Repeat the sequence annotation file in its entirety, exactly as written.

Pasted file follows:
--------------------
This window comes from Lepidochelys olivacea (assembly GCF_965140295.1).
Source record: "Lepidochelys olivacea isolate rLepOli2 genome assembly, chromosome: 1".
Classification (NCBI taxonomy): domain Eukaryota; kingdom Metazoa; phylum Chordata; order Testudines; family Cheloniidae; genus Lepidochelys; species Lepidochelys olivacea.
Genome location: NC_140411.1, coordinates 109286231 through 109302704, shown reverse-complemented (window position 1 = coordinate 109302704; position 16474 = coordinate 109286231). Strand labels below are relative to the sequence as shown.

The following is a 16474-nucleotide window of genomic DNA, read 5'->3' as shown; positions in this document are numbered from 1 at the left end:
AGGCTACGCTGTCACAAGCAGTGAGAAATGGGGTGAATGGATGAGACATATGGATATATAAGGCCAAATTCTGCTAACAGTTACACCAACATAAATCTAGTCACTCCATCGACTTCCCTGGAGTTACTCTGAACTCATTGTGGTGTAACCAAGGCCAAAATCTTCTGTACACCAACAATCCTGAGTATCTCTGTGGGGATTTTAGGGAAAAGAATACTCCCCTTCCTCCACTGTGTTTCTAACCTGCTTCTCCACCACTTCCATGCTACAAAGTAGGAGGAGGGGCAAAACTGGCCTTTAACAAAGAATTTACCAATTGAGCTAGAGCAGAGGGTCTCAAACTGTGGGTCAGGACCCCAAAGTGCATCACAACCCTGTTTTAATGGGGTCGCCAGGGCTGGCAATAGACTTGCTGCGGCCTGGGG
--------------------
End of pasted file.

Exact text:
This window comes from Lepidochelys olivacea (assembly GCF_965140295.1).
Source record: "Lepidochelys olivacea isolate rLepOli2 genome assembly, chromosome: 1".
Classification (NCBI taxonomy): domain Eukaryota; kingdom Metazoa; phylum Chordata; order Testudines; family Cheloniidae; genus Lepidochelys; species Lepidochelys olivacea.
Genome location: NC_140411.1, coordinates 109286231 through 109302704, shown reverse-complemented (window position 1 = coordinate 109302704; position 16474 = coordinate 109286231). Strand labels below are relative to the sequence as shown.

The following is a 16474-nucleotide window of genomic DNA, read 5'->3' as shown; positions in this document are numbered from 1 at the left end:
AGGCTACGCTGTCACAAGCAGTGAGAAATGGGGTGAATGGATGAGACATATGGATATATAAGGCCAAATTCTGCTAACAGTTACACCAACATAAATCTAGTCACTCCATCGACTTCCCTGGAGTTACTCTGAACTCATTGTGGTGTAACCAAGGCCAAAATCTTCTGTACACCAACAATCCTGAGTATCTCTGTGGGGATTTTAGGGAAAAGAATACTCCCCTTCCTCCACTGTGTTTCTAACCTGCTTCTCCACCACTTCCATGCTACAAAGTAGGAGGAGGGGCAAAACTGGCCTTTAACAAAGAATTTACCAATTGAGCTAGAGCAGAGGGTCTCAAACTGTGGGTCAGGACCCCAAAGTGCATCACAACCCTGTTTTAATGGGGTCGCCAGGGCTGGCAATAGACTTGCTGCGGCCTGGGG